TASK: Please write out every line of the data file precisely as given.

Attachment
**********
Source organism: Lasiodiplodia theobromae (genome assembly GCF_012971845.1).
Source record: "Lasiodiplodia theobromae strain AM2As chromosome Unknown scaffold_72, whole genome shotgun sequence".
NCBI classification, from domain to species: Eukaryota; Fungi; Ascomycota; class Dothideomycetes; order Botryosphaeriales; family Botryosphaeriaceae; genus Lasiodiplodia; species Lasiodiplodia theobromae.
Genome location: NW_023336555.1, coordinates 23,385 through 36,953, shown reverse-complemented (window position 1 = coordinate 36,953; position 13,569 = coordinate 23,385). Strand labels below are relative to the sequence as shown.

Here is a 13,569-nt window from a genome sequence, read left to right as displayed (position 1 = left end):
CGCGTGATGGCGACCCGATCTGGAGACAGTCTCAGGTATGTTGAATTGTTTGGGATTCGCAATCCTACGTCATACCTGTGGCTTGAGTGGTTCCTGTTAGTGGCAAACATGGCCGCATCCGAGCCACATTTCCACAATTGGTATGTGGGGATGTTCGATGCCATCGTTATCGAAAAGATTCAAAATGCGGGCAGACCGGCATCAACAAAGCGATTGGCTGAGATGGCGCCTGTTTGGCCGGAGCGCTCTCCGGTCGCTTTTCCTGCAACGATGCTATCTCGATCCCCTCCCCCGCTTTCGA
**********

Source organism: Lasiodiplodia theobromae (genome assembly GCF_012971845.1).
Source record: "Lasiodiplodia theobromae strain AM2As chromosome Unknown scaffold_72, whole genome shotgun sequence".
NCBI classification, from domain to species: Eukaryota; Fungi; Ascomycota; class Dothideomycetes; order Botryosphaeriales; family Botryosphaeriaceae; genus Lasiodiplodia; species Lasiodiplodia theobromae.
Genome location: NW_023336555.1, coordinates 23,385 through 36,953, shown reverse-complemented (window position 1 = coordinate 36,953; position 13,569 = coordinate 23,385). Strand labels below are relative to the sequence as shown.

Here is a 13,569-nt window from a genome sequence, read left to right as displayed (position 1 = left end):
CGCGTGATGGCGACCCGATCTGGAGACAGTCTCAGGTATGTTGAATTGTTTGGGATTCGCAATCCTACGTCATACCTGTGGCTTGAGTGGTTCCTGTTAGTGGCAAACATGGCCGCATCCGAGCCACATTTCCACAATTGGTATGTGGGGATGTTCGATGCCATCGTTATCGAAAAGATTCAAAATGCGGGCAGACCGGCATCAACAAAGCGATTGGCTGAGATGGCGCCTGTTTGGCCGGAGCGCTCTCCGGTCGCTTTTCCTGCAACGATGCTATCTCGATCCCCTCCCCCGCTTTCGA